My name is Ken Starks and I am the Executive Director of Reglue. We refurbish donated computers and place them in the homes of financially disadvantaged kids in Central Texas. With funding running out, we need your help.
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A non-profit organization, Reglue (Recycled Electronics and Gnu Linux for Education) works to bridge the digital divide in Central Texas. In the past few years, we have created 9 computer centers and refurbished more than 1,500 computers for children in need.
Who do we serve?
We serve the generation who will plant the first footprint on the surface of Mars. These children will grow into the doctors and researchers that make cancer an inconvenience and not a death sentence. They will relegate diabetes and other diseases like Smallpox and Polio into the annuls of Medicine .
A child that is destined to invent the Next Huge Thing in technology could be inspired by her first exposure to a home computer.
We not only provide individual computers, we have set up 9 computer learning labs in and around Austin Texas. Our crowned jewel is the Bruno Knaapen Technology Center where day care children, area kids, and adults can come use a computer to learn english, communicate with family outside the US or look for jobs.
We are also responsible for maintaining these learning lab computers as well as every one we give to our Reglue Kids.
What it is we need:Changes in the funding environment and the serious illness of Ken Starks, our executive director, have left us short on resources. We don’t have the funds we need to maintain our computer centers and reach out to the 17,000 school-age children still without computers in Central Texas.
Thomas A. Knight is our partner in this project. A self-described “geek-dad, fantasy author, software developer, and avid role-player” Knight is the author of The Time Weaver series, an Amazon.com best seller.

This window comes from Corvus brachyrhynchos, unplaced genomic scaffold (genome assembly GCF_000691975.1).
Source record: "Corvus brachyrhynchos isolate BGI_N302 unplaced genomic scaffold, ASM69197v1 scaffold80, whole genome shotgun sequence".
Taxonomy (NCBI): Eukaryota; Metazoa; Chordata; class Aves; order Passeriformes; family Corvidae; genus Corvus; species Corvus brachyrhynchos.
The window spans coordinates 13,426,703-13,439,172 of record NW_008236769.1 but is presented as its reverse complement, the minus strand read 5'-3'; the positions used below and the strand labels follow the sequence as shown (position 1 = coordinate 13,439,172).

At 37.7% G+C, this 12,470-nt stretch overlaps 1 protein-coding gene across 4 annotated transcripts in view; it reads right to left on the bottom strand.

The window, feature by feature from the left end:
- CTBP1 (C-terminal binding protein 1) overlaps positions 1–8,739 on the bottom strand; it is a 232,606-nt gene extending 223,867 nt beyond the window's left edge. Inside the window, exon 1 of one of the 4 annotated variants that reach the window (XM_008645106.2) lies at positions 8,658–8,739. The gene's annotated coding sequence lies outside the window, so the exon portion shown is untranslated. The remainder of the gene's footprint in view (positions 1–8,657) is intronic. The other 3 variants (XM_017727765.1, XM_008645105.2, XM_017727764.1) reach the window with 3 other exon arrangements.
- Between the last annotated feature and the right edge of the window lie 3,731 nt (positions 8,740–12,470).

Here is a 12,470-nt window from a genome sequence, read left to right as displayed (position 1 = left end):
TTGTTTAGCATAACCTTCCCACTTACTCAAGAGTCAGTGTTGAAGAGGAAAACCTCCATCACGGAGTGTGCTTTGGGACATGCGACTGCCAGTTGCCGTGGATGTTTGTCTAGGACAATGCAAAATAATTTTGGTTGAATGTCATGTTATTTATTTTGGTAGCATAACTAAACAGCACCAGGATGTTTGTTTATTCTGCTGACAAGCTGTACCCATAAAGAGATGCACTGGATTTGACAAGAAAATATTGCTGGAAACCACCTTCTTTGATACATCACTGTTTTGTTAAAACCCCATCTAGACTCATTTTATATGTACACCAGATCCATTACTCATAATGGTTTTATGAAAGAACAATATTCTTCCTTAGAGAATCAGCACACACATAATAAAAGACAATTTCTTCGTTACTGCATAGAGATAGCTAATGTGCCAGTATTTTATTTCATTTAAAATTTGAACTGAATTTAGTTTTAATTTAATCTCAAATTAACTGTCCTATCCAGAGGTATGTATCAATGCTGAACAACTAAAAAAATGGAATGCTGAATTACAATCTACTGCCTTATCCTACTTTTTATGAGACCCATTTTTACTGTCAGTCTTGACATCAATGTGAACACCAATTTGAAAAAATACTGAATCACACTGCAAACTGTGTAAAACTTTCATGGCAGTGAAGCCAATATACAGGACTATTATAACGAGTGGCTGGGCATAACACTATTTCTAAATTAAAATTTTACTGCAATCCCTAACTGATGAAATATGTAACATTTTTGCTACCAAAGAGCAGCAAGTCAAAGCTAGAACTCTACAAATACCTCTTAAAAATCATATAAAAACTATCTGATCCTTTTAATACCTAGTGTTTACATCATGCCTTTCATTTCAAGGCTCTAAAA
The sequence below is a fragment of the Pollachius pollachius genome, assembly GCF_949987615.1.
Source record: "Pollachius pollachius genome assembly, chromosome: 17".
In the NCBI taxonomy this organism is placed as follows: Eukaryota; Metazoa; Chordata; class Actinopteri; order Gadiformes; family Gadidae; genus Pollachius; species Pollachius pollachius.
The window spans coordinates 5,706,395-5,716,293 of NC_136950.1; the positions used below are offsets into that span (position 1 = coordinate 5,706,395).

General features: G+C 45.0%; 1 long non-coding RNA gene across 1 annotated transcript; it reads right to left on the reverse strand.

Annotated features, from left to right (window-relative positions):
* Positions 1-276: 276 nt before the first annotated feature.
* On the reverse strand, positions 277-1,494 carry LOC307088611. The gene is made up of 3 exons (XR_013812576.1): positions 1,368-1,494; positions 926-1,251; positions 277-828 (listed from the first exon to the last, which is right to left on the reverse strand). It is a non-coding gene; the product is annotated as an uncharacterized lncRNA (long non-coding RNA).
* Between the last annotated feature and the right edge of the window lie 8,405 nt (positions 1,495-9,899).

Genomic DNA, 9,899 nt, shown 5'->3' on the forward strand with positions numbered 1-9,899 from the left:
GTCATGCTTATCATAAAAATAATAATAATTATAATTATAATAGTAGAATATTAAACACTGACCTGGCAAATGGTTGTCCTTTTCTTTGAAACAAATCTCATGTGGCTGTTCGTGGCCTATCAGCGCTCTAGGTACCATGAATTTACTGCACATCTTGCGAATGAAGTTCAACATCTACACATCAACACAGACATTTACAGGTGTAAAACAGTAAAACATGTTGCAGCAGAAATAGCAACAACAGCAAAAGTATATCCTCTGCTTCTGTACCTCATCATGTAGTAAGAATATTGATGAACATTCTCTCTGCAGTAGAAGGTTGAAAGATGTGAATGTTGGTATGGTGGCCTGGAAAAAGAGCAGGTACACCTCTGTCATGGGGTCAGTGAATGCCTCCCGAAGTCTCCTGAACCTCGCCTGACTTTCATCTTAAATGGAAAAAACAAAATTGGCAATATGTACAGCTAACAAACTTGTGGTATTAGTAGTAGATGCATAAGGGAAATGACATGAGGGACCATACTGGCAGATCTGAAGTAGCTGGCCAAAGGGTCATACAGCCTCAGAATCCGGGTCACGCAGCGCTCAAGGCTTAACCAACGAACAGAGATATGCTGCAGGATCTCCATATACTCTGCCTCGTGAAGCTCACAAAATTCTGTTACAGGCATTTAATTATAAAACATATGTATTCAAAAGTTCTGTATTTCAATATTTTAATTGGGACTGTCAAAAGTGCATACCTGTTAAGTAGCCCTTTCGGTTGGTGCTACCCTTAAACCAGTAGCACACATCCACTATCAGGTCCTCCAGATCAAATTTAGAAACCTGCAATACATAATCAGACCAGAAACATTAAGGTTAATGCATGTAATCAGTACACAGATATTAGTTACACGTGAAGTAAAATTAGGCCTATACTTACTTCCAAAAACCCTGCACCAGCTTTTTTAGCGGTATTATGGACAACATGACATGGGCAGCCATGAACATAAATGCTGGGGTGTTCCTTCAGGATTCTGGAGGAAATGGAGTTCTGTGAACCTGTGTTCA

No Starch Press, which bills itself as “the finest in geek entertainment” has donated several great books for perks. With one small donation you get an entertaining learning experience and a chance to shrink the digital divide at the same time.
And should we not reach our goal, we will take your donation dollar as far as it will carry us into the year. We have alternative funding sources that may be available to us in 14 months, but in the mean time we could really use your help.
Why this is important:
The Digital Divide has become almost cliche' but it exists none the less. In many Austin schools, kids are asked at the first of the year, "Who in the class doesn't have a computer at home?" We want to reduce the number of those raised hands as much as we can. With your help, we will.
My project has been covered state-wide by media over the past few years, yet we find ourselves needing some assistance to get through another year. Our 7 directors and roster of 71 volunteers thank you in advance for your help in making this work not only for us, but for those who don't even know they need help yet.
A child's exposure to technology should never be predicated on the abilty to afford it.